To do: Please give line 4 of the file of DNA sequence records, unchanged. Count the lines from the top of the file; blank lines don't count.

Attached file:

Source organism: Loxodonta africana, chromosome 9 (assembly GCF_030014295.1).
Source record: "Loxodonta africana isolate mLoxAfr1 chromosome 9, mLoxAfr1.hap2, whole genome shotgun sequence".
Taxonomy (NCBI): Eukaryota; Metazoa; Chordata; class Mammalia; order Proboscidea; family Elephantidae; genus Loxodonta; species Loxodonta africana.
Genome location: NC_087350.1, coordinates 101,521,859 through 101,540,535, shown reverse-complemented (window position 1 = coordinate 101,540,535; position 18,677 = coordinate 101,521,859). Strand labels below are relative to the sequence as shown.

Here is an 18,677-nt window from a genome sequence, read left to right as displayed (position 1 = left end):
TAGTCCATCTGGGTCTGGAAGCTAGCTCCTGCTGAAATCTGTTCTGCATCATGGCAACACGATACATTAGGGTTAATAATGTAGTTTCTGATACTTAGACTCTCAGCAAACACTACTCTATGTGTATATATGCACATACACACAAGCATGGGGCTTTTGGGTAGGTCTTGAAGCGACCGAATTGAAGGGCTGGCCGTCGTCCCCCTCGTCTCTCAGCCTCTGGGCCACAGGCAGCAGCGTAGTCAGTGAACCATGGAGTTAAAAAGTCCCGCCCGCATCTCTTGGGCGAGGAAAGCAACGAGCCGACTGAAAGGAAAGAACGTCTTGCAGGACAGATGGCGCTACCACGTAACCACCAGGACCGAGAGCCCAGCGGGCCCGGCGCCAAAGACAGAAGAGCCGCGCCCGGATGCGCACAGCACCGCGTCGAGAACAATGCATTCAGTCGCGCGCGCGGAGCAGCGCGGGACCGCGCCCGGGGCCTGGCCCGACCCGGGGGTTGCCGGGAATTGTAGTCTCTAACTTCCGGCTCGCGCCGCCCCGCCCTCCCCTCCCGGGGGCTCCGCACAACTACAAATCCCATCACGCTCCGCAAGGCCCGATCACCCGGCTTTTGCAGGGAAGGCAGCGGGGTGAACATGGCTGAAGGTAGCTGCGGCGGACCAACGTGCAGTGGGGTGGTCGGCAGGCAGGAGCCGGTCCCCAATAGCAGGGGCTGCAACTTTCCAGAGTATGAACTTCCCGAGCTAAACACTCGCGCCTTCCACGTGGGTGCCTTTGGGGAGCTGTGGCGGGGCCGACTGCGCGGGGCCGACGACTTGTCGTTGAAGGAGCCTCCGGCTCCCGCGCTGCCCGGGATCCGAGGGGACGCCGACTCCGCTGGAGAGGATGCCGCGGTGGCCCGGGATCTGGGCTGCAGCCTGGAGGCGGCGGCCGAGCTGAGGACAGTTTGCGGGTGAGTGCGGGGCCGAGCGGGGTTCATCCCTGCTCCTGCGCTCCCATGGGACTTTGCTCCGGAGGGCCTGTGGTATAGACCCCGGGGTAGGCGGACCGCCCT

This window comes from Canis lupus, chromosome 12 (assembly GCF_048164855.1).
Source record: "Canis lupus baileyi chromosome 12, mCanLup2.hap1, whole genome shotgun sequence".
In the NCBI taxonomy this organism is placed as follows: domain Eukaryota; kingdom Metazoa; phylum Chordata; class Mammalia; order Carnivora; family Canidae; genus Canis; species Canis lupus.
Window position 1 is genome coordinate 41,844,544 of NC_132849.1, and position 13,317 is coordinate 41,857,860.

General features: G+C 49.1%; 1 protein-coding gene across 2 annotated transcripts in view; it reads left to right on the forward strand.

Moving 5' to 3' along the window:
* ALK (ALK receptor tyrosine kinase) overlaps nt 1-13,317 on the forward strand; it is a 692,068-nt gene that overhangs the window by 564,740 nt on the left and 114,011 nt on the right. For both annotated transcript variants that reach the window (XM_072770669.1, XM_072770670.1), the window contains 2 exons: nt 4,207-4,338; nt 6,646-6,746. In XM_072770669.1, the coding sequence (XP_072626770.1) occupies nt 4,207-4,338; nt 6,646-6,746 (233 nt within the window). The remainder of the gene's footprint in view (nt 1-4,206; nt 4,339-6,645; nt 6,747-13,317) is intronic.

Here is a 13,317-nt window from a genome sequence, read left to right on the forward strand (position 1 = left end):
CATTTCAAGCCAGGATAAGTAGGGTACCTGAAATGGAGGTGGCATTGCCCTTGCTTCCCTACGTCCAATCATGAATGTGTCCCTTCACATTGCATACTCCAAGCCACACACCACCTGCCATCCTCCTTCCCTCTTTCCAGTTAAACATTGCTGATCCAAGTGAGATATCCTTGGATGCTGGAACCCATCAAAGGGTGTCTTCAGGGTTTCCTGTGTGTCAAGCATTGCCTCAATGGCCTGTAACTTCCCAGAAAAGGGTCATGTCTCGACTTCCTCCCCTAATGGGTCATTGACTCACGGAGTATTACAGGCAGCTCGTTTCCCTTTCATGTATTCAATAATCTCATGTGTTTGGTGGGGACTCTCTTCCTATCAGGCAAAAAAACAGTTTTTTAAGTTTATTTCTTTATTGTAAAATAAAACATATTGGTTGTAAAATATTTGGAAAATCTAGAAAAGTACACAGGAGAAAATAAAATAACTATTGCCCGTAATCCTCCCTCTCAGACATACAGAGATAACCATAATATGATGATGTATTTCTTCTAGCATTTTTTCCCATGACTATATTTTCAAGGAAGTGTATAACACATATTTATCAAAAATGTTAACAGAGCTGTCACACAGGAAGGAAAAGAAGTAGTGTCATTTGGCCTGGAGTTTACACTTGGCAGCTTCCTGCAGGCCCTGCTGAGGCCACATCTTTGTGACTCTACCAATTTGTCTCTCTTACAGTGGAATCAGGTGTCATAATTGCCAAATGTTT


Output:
Genome location: NC_087350.1, coordinates 101,521,859 through 101,540,535, shown reverse-complemented (window position 1 = coordinate 101,540,535; position 18,677 = coordinate 101,521,859). Strand labels below are relative to the sequence as shown.